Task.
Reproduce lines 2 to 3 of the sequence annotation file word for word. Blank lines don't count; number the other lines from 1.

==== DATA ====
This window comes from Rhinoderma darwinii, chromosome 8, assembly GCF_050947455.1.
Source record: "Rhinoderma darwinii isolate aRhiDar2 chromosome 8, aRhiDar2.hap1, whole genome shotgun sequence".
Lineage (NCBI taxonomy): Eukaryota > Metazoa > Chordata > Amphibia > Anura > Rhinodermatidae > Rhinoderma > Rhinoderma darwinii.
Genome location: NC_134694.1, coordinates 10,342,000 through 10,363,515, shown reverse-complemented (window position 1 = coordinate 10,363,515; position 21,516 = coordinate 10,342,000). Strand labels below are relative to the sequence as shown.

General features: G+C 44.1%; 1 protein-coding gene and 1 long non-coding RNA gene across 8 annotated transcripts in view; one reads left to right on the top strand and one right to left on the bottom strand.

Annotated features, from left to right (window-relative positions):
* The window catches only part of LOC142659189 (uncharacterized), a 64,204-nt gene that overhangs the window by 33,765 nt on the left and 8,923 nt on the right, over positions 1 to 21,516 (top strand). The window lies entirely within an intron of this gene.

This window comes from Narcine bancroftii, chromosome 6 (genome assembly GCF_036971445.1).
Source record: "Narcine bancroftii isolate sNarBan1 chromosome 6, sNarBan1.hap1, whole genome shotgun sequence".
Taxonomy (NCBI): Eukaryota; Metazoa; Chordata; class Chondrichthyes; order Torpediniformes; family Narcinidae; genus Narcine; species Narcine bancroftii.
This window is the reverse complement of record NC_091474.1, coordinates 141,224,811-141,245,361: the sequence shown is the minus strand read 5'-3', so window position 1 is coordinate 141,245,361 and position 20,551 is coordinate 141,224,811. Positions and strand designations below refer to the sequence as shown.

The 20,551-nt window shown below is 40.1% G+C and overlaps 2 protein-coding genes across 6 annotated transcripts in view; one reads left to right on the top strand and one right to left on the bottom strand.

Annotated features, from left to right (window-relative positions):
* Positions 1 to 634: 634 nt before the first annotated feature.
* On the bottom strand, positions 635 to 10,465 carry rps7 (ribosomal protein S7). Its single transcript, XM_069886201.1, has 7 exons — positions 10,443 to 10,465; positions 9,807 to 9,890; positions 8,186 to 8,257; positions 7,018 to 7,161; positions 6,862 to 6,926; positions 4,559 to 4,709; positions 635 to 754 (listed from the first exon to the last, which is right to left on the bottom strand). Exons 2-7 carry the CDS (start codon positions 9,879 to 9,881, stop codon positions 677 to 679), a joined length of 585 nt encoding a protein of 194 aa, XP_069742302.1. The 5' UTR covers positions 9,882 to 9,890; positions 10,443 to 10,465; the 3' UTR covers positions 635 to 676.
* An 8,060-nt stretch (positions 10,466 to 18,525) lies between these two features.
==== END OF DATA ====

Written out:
Source record: "Rhinoderma darwinii isolate aRhiDar2 chromosome 8, aRhiDar2.hap1, whole genome shotgun sequence".
Lineage (NCBI taxonomy): Eukaryota > Metazoa > Chordata > Amphibia > Anura > Rhinodermatidae > Rhinoderma > Rhinoderma darwinii.